Huntington’s disease research news. In plain language. Written by scientists. For the global HD community.
Day two of the conference looks at some of the most promising approaches to fighting Huntington's disease.
Hi everyone! It's the annual Huntington's Disease Therapeutics Conference in Malta. Around 350 scientists from round the world all working on HD are gathered here to discuss the latest research developments. We're reporting live via twitter and aggregating our updates into daily articles.
Exciting new studies provide evidence that a particular kind of cellular trafficking goes awry in Huntington's Disease. Specifically, researchers have learned that traffic in and out of the cells control center - the nucleus - breaks down in HD. These findings open up new avenues for HD research.
Significant news for the Huntington's disease community this week, as the USA's drug regulator, the FDA, has formally approved Austedo, also known as deutetrabenazine, for prescribing in HD. This modified form of tetrabenazine helps control chorea, the jerky movements often found in HD patients, but is taken twice rather than three times a day.
Beyond affecting movement, mood, and thinking, HD involves a complex set of changes to the body that can be difficult to predict in different individuals. Recently, researchers were able to identify consistent early changes in metabolism by studying a group of HD sheep. This large animal model is helping scientists to track altered substances in the blood that could predict HD progression and response to treatment.
Cannabis, or medical marijuana, has been touted as a treatment for lots of conditions, and Huntington’s disease is no exception. Whenever it hits the news there’s a lot of interest, and recently cannabis found the spotlight again with videos claiming it can reverse the nerve cell damage in Huntington’s disease. These are extraordinary assertions that deserve to be explored.
DNA damage is a hot topic in HD – and new research offers an intriguing explanation. Canadian researchers have uncovered a potential role for huntingtin in the repair of DNA. They speculate that the normal protein is recruited to the nucleus to provide a supporting scaffold for a construction crew of DNA repair proteins. Mutant huntingtin can commute to the job, but can’t perform.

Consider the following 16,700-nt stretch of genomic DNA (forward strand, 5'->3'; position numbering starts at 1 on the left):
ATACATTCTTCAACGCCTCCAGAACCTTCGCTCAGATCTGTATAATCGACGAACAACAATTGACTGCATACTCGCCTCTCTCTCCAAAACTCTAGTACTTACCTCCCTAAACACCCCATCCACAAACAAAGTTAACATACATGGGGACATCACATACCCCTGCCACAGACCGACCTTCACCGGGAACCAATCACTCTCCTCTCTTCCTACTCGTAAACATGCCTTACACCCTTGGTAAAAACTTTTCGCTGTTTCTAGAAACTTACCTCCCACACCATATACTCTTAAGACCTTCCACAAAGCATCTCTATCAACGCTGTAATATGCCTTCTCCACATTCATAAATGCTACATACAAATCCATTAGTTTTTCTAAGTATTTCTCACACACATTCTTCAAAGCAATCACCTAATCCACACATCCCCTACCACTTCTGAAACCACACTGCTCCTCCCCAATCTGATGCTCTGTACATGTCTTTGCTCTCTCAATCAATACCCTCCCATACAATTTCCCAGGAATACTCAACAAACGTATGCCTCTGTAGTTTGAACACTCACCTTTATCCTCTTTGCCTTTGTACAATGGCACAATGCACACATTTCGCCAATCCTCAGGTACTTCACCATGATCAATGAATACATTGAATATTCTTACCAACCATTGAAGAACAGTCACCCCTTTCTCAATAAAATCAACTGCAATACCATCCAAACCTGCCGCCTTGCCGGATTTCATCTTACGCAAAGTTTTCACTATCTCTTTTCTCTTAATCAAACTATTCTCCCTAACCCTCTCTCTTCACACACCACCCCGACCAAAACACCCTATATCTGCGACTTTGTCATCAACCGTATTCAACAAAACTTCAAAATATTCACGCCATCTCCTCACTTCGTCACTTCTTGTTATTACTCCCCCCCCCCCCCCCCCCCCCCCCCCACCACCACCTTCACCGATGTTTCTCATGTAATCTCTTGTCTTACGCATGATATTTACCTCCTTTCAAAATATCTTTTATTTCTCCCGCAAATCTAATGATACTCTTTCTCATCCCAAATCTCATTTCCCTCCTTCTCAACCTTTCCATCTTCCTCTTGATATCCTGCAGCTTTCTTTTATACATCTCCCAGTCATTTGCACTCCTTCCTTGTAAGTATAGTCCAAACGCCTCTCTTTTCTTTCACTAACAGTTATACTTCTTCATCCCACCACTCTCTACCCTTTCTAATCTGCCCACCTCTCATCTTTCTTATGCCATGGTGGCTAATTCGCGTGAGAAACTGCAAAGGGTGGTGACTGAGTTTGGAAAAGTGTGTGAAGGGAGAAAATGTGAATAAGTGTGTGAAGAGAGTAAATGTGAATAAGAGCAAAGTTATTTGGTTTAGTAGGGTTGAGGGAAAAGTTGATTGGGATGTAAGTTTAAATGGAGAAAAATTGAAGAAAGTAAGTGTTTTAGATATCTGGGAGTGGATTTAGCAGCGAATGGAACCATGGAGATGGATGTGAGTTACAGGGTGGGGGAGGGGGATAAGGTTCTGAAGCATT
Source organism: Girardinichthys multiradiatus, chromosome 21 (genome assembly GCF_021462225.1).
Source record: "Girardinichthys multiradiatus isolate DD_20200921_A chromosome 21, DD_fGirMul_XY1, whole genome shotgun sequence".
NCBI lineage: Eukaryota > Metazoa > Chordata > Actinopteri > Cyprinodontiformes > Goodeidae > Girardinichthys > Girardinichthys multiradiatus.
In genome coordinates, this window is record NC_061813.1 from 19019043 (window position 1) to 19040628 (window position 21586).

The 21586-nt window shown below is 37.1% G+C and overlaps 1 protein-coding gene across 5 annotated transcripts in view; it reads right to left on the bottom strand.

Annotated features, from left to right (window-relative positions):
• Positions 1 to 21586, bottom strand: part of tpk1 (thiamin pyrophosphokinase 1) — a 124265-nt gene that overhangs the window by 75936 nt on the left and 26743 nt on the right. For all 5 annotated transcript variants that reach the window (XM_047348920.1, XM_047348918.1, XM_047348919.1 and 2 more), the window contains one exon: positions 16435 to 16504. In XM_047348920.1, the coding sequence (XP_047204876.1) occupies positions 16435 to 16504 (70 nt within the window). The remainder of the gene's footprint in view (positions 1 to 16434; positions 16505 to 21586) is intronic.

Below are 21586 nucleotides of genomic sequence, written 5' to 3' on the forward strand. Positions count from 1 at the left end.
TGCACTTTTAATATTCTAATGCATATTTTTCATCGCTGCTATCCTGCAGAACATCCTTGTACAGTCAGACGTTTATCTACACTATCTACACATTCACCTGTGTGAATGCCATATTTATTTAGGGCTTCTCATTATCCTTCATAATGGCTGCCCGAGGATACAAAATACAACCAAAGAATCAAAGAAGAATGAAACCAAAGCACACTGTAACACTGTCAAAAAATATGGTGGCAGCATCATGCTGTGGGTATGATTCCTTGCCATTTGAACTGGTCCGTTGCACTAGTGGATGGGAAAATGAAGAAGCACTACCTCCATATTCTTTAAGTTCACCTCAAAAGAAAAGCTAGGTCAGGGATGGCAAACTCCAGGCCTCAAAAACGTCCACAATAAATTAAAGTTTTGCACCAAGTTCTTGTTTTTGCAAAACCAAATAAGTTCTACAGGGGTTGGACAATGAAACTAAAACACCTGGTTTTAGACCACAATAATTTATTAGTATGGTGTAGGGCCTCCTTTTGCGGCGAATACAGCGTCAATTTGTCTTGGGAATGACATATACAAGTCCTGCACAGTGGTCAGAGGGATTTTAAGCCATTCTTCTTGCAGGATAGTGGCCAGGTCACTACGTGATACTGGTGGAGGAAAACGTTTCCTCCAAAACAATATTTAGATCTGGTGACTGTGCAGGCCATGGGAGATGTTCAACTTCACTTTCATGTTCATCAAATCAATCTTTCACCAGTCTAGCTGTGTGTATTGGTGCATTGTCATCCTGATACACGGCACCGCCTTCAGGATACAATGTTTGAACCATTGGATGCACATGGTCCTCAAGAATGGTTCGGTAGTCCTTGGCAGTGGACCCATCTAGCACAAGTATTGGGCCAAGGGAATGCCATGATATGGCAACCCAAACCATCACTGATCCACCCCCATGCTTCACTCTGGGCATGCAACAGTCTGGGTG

Huntingtin, the protein responsible for Huntington’s disease, is fundamentally important for fetuses to develop in the womb, but we don’t know yet exactly what part it plays in this intricate process. Normally, neurons start life deep within the developing brain, migrate out to the surface and then make a network of connections with others, but Sandrine Humbert’s group showed that those without huntingtin get stuck, never making it to where they need to go. Neurons with mutated huntingtin are no better than those that lack it completely. However, reintroducing normal huntingtin, or the proteins through which it acts, allows neurons to migrate normally again, offering tantalising new ways to treat Huntington’s disease.
Researchers have long known that patients with a greater number of CAG repeats in their HD gene tend to display motor symptoms sooner than those with fewer CAG repeats. However, this relationship is not perfect. Sometimes HD patients display symptoms at a drastically different time than expected based on the number of CAG repeats alone, suggesting that maybe other genetic or environmental factors speed up or slow down the progression of HD. A recent study suggests that comparing patients with the most ‘extreme’ motor symptoms may help to uncover exactly what these factors are.